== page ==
… An extension or change of the postseason format could sidetrack the Pac-10 and Big Ten’s long relationship with the Rose Bowl, which Scott acknowledges, “is a very sensitive issue and of great benefit to the conference.”

While emphasizing that he ultimately works for the presidents and chancellors of the 10 schools in the league, and it’s at that level that such decisions are ultimately made, Scott says he will bring a new outlook to any future discussions.

“I think the reason the presidents wanted me (for the job) was because I come with a fresh perspective and an open mind, and I think they have an open mind,” he said. “I have a lot to learn and to understand about the issues, but one perspective also is to look at what fans may want and at what will drive the most revenue.

“I am familiar with those issues from being with the WTA. Sometimes we made compromises. But I don’t pretend to be an expert yet, and whatever point of view I have, you have to work closely with other conference commissioners…”

And with that, Jim Delany leaned back in his chair and smiled.

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Filed under It's Just Bidness, Pac-12 Football

Kiffin watch: there must be a reason.

Junior is still trying to defend himself on the “gas pumping” he-said, he-said debacle.

… Jeffery and Calhoun County (S.C.) High School coach Walter Wilson told that during his recruiting pitch, Kiffin told Jeffery he would end up pumping gas for the rest of his life like all the other players in the state of South Carolina if he signed with the Gamecocks.

“Who knows where it came from,” Kiffin said Tuesday on “ESPN First Take.” “But there’s no reason for us to negatively recruit.”

There has to be a reason to act like a cocky SOB?  That hasn’t stopped the Laner before.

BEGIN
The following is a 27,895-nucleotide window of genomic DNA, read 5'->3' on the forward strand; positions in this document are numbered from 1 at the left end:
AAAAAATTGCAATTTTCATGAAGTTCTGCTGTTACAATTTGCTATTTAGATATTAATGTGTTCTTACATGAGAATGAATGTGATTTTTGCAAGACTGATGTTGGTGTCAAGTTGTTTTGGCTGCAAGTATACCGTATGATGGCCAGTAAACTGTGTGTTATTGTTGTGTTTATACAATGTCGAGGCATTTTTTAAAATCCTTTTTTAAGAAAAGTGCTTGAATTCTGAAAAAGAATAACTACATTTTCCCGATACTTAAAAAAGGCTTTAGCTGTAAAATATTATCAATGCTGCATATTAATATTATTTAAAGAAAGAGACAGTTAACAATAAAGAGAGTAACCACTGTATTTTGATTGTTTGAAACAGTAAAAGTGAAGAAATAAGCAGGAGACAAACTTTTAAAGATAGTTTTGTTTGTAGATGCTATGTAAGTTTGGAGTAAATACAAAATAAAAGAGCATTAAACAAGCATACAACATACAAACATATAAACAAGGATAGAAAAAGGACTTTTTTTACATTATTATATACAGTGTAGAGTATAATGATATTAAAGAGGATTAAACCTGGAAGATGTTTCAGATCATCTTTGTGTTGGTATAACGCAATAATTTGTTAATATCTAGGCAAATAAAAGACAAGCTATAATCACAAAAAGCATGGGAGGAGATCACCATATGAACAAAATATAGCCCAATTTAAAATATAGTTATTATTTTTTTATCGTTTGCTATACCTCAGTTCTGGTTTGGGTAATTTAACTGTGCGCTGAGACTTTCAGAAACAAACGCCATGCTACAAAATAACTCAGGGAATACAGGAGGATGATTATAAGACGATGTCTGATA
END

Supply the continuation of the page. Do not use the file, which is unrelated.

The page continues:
UPDATE: You can watch the video here, if you want.


Filed under Don't Mess With Lane Kiffin

Honoring the Greatest Politician of our Era

Perhaps you’ll recall this comment from a few days ago.

Corrine Brown’s speech goes up next to [the Tebow plaque at the Swamp] next week to complete the two most famous speeches in Gator history.

Looking good, baby. [h/t - where else? - EDSBS]

Thats one smart-looking plaque.

That's one smart-looking plaque.


Filed under Gators, Gators..., General Idiocy

The forgotten quarterback

This really is puzzling to me.  Today, Tony Barnhart looks at five SEC quarterback battles to watch and here’s what he says about Georgia’s:

Georgia: Joe Cox, Aaron Murray: I like Joe Cox. Here is a guy who came to Georgia with impressive credentials out of Independence High School in Charlotte. He redshirts behind D.J. Shockley, a guy who waited four years behind David Greene. Shockley leads Georgia to an SEC championship in 2005 and then it looks like Cox will get his turn. Enter Matthew Stafford in 2006 and Cox has a big decision to make. He stays at Georgia and waits his turn. There is no question that Cox can play the position. He will be a steady hand at the wheel behind what will be a good offensive line and a stable of very good running backs. But here is the question: Can Cox become an every down quarterback over the long haul of an SEC season? Is Murray, the highly-recruited freshman from Tampa, a talent on the level of Stafford, David Greene, Eric Zeier, and Buck Belue? All four of those guys not only played but excelled in their first seasons (Greene was a redshirt freshman in 2001). Does the other freshman, Zach Mettenberger, get in this mix? In my opinion the position belongs to Cox until Murray’s talent demands he be put on the field. I just don’t think that happens early. The Bulldogs can’t go to Stillwater, Okla., on Sept. 5 with an 18-year-old quarterback.

Notice there’s a name missing there?

Barnhart’s far from alone in overlooking Logan Gray in analyzing the Georgia QB situation.  I understand the kid’s not the compelling story (i.e., he who waited, or the hot new things) of the bunch, but still.


Filed under Georgia Football, Media Punditry/Foibles

Tuesday morning buffet

Tasty, if not nourishing…

  • The GPOOE™’s new position coach says he’s a rock star.  Sounds like a bee-you-tee-ful friendship.